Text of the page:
The stream of litigation in this area is relatively steady with reports in the calendar years 2015 to 2020 numbering 8, 5, 7, 6, 8 and 2 respectively (the last of these being not only a ‘short year’ to April 2020 but also subject to the effects on the judicial process of Covid-19).

  • There is a reasonable spread of areas of clinical practice represented, perhaps reflecting a cross-section of clinical negligence litigation generally; 7 cases came from the field of obstetrics (as of course did Montgomery itself), 4 from neurosurgery/spinal surgery, 3 general surgery, 3 orthopaedic surgery and the rest making up the numbers. Perhaps notably, 2 cases (Correia and Keane) involved the more esoteric area of podiatric surgery leading to chronic pain.
  • Issues arising from the proper approach to obtaining patient consent have come before the Court of Appeal on 6 occasions (Worrall, Webster, Correia, Shaw, Duce, Diamond). The last four of those occasions included consideration (and rejection) of the existence of a free-standing action for breach of patient autonomy, independent of the need to demonstrate causation of injury.
  • Of the 29 reports of first instance decisions1, only 2 are reports of County Court cases, which likely reflects the sporadic inclusion of reports below High Court level on the usual online databases.
  • In terms of outcomes, the prospects of establishing breach of duty are finely balanced in that of the 34 distinct actions, breach was established in 18.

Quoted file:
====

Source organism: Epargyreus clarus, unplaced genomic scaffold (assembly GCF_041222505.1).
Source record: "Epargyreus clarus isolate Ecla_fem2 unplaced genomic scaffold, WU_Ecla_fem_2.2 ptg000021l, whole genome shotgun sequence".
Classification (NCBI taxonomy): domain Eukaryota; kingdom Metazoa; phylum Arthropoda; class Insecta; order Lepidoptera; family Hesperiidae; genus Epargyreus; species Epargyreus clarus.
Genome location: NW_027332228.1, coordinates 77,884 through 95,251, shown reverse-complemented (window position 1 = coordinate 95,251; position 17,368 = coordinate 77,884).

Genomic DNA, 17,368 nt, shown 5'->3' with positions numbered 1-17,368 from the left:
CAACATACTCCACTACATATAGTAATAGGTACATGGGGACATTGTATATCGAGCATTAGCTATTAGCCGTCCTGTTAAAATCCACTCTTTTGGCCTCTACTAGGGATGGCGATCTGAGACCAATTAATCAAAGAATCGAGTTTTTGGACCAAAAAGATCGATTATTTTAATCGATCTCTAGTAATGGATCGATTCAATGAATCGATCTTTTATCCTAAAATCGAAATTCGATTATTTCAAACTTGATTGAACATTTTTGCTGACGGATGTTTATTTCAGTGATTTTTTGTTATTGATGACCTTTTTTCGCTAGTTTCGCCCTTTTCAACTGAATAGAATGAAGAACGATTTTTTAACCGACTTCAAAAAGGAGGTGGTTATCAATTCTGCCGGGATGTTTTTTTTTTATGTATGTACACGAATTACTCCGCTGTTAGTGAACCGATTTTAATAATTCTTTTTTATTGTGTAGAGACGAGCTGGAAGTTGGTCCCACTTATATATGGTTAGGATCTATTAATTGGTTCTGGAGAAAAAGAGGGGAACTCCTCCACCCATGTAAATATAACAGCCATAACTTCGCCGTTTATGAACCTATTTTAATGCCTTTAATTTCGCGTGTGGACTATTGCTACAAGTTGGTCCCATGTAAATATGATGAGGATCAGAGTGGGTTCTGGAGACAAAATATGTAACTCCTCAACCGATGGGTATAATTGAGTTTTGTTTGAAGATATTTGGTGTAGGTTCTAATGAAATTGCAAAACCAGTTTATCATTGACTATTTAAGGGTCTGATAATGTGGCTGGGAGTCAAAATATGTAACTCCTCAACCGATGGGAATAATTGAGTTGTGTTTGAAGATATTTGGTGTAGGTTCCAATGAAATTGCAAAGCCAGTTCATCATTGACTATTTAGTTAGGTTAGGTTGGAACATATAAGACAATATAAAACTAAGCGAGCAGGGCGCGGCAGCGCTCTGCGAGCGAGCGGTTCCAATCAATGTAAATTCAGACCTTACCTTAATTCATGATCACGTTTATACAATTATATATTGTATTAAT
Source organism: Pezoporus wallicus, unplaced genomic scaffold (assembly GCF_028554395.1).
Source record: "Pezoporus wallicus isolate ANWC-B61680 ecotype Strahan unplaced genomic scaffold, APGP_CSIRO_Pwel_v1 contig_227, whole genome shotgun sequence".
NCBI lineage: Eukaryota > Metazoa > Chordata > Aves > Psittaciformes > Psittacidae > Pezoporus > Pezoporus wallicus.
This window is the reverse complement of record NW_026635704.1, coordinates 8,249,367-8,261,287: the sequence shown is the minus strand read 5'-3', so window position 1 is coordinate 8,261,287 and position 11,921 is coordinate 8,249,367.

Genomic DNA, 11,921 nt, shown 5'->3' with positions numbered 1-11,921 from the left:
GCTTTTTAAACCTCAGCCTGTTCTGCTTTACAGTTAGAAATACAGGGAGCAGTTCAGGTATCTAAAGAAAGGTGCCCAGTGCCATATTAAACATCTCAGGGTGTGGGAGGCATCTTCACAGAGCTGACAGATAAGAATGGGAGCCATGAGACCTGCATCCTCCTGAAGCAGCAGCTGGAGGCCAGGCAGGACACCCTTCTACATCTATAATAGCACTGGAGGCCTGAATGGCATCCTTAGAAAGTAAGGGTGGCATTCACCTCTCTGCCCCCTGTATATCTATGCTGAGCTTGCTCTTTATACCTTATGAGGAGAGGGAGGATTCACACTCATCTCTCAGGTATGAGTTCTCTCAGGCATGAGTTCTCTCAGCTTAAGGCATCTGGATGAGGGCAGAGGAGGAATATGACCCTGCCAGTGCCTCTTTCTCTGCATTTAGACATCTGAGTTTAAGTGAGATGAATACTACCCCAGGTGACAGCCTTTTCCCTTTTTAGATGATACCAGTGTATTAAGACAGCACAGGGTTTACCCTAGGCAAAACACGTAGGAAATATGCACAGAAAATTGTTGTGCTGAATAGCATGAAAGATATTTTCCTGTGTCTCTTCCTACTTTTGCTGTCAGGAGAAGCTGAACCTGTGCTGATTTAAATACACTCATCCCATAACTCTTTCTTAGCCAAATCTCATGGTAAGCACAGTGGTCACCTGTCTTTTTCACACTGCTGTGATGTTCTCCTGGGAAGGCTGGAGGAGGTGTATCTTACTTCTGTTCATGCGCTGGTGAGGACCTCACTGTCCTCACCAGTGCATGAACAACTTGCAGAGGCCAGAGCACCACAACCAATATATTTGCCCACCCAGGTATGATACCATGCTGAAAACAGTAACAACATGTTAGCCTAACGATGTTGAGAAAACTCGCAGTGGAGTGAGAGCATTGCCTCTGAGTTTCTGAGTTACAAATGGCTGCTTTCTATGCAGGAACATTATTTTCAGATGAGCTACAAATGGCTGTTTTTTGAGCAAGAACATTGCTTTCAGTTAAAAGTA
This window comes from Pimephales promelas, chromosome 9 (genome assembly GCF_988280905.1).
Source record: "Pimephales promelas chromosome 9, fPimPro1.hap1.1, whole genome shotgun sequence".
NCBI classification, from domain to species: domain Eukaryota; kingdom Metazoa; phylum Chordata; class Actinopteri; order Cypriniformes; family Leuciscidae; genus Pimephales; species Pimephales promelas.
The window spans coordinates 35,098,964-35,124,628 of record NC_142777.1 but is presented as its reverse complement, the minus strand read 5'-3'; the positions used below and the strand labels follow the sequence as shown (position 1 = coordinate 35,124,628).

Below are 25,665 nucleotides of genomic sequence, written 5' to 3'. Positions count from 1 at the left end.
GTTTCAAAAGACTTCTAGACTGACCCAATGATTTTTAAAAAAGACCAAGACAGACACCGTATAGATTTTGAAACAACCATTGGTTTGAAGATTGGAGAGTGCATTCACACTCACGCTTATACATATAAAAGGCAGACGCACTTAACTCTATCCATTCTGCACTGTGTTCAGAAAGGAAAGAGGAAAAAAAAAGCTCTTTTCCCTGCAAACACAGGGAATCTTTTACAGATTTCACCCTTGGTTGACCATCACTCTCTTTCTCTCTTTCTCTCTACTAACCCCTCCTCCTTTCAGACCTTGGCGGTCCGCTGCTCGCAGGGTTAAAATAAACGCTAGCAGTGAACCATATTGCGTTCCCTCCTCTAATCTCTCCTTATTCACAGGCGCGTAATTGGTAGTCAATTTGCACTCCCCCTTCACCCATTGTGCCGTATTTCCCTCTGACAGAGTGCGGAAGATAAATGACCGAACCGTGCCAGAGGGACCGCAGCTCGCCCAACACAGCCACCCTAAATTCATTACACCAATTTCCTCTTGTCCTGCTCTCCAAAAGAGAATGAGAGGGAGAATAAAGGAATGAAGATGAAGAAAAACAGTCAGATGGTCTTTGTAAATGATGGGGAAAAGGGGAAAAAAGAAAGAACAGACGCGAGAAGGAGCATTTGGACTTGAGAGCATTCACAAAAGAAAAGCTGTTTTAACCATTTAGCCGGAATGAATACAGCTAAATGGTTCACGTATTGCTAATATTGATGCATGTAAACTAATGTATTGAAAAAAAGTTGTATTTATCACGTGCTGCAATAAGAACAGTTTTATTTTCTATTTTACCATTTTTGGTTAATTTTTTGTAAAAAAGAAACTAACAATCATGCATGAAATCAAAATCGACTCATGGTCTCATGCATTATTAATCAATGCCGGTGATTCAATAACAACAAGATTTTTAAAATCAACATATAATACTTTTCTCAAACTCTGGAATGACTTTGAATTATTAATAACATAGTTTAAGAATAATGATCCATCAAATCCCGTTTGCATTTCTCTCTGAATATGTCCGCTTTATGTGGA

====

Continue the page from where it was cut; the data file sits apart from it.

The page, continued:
• Causation is a significant hurdle with 5 distinct cases (out of the 18 that get that far) failing at this stage.
  • 16 of the 34 cases failed on breach. Of those 16, in 10 cases (A v East Kent, Connolly, Grimstone, MC, Holdsworth, Correia, Duce, Keane, Richardson and Ollosson2) the court went on to find (or upheld a finding) that even if warned/advised in the terms for which the claimant contended, this would not have made any difference i.e. causation would not have been established in any event. Of the remaining 6 cases, in 5 (Tasmin, Bayley, Cameron, ML and Mordel) causation is not separately considered, having dismissed the case on breach grounds. Worrall is the exception in that whilst a judge’s finding in favour of the claimant on breach was overturned, the Court of Appeal declined to disturb the finding that the claimant would not have proceeded surgery if given what she contended was the appropriate advice.


Trying to discern trends in litigation by reference to reported cases is perhaps like trying to work out what is going on in a crowded room by peering through the keyhole; the vast majority of cases brought (even if they get as far as the issue of proceedings) are settled long before they are exposed to the public gaze through a published judgment. In addition, there are challenges in capturing all relevant decisions, particularly those at County Court level. Nonetheless, the reported cases suggest that this continues to be a well-litigated area with sufficient uncertainty of outcome for it to remain so.

1 – Of the 30 High Court decisions, Price is the only example of a decision on an appeal from the County Court.  

2 – In fact in Ollosson the judge states at [158] “It is not sensible to consider causation in the alternative since, by definition on my findings, Mr Ollosson did give properly informed consent” before setting out three reasons why the claim would have failed on causation.

NoCase nameCitationDateJudgeCourtArea of clinical practiceC wins on breach & causationC wins on breach, loses on causationC loses on breach
1FM v Ipswich Hospital NHS Trust[2015] EWHC 775 (QB)27/03/2015HHJ McKennaHCObstetrics  
2A v East Kent Hospitals University NHS Foundation Trust[2015] EWHC 1038 (QB)20/04/2015Dingemans JHCFetal medicine